coding-region mutations which are not generally available. On a smaller test
chart I noticed the diagram had a K1b branching off K1a, which is not how it
works in real life. The only redeeming feature of the diagram for 184
members was that it put my kit number at the very top. I did nothing to
cause that. Really.
The next set of tables are for those in the K project, with HVR2 results,
who are probably in subclade K1a1b1a, the largest "Ashkenazi" group as
identified by Dr. Doron Behar. Keep in mind that the subclades are
determined mainly by coding-region mutations; only one on the list has been
so determined. Also remember that some in the subclade may not have an
Ashkenazi ancestor. See:
Since in this table all have HVR2 results, the genetic distances are very
This time I have created and made available a Fluxus diagram from the data.
Looking at this diagram, start with the Kroot in the lower left, then follow
the 497T and 16234T mutations to the branching point mv1. The size of the
nodes is proportional to the number of matching haplotypes represented. Each
node is marked with only one kit number, the first on the project page. One
node shooting off the left features a very rare back mutation for 16519C.
Fluxus lists the mutation, but doesn't mark it in any special way as a back
mutation. Maybe it would if I knew about about the program. But most of the
haplotypes are in a cube with some offshoots. The cube is caused mainly by
the common recurrent mutation 309.1C. The diagram would be greatly
simplified if I took out 309.1C, but I left it in for a purpose. I think the
diagram illustrates that there may be no way to determine the exact order of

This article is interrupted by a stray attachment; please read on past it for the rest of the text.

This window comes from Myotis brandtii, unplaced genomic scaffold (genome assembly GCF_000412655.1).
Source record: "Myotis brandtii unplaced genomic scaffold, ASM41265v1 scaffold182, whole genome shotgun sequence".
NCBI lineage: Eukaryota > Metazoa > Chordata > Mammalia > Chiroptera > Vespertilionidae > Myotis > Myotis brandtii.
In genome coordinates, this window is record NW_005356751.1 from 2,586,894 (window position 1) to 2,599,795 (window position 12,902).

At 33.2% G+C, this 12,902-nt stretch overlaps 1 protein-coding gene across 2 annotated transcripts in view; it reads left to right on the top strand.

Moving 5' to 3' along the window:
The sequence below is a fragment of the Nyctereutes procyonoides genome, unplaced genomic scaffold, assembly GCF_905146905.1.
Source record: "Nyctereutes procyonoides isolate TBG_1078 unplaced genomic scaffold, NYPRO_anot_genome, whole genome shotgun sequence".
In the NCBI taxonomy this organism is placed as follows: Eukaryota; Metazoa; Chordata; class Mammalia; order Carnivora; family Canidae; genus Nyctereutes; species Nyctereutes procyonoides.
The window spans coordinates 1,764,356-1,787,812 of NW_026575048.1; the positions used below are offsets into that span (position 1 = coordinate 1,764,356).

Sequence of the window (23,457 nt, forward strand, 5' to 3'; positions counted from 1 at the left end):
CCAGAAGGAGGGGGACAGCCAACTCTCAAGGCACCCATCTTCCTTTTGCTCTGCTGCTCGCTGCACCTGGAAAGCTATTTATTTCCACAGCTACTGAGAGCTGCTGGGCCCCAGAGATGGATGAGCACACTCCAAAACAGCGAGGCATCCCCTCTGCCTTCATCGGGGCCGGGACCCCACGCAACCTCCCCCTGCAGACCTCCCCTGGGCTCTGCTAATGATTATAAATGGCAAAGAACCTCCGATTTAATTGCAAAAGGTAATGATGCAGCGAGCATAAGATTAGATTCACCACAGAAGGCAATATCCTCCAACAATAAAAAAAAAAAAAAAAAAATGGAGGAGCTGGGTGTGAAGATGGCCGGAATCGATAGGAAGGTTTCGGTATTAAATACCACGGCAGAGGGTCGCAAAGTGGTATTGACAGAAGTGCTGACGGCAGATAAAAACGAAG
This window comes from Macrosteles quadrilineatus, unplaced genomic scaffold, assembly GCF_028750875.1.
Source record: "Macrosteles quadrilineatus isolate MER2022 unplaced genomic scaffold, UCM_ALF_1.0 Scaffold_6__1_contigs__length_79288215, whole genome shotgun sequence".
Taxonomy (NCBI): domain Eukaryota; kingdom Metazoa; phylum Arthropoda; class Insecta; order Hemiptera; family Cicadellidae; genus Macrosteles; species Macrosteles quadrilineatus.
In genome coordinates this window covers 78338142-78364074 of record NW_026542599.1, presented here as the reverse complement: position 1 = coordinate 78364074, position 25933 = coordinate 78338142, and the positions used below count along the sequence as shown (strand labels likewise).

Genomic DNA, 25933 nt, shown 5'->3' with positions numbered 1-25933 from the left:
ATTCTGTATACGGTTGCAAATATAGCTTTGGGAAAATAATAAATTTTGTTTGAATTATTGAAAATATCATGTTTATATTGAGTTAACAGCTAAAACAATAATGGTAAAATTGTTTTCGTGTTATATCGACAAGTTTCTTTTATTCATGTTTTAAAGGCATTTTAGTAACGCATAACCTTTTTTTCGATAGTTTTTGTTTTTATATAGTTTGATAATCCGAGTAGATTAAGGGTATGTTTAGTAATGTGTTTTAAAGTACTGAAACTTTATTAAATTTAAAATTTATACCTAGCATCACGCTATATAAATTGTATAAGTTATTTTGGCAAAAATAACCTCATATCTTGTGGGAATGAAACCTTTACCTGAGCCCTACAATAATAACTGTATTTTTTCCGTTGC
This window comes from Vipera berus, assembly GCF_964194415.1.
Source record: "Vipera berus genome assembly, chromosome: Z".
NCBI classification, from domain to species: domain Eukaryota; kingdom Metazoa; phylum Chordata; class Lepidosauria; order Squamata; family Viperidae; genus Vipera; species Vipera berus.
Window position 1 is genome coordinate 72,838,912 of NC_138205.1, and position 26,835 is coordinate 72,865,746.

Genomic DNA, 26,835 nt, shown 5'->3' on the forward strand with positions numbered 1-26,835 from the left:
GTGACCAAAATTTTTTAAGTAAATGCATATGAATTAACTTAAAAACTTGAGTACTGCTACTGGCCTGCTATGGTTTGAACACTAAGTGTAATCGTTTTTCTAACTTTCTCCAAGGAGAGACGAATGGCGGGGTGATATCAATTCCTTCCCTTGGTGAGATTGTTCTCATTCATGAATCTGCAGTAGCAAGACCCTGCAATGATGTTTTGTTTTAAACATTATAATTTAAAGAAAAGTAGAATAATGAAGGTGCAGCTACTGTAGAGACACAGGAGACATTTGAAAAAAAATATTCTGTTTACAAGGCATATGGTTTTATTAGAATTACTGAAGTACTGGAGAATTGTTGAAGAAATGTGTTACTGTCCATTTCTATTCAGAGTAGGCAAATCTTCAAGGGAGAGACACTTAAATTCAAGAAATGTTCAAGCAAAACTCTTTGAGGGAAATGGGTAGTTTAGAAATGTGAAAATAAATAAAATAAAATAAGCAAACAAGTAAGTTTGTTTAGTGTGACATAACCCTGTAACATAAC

the mutations in this case.
The next set is for members probably in subclades K1c and K1c2, both of
which are usually easily determined by looking at HVR mutations. I'll admit
to being interested in this one since I appear on it. The tables are at:
http://freepages.genealogy.rootsweb.com/~wrhurst/mtdna-k/k1ctable.htm I set
this program to ignore 523- when determining genetic distances, since that
one is always paired with 522-.
The Fluxus chart for K1c/K1c2 is at:
time the Kroot is on the right. Follow the line left to the first node which
is for a "perfect" K1c. There are several offshoots which represent K1c with
one or more additional mutations. The line marked 16320T leads past three
mutations to the largest node, which includes several "perfect" K1c2's. It
has its own offshoots, one of which features a back mutation on 16224C. The
one furtherest from the Kroot is, of course, me. I try to be different.
My plan is to update the largest table above as new members join the
project. I will no doubt add some more of the small tables and Fluxus charts
later. I'll list those on the News tab on the K project website at:
Suggestions and questions are welcome.
Again, thanks to Tom Glad for this new utility for us to use.
Administrator, mtDNA Haplogroup K Project
|Tom Glad's mtDNA-Analysis Utility - Implementation for K Project by "William Hurst" <>|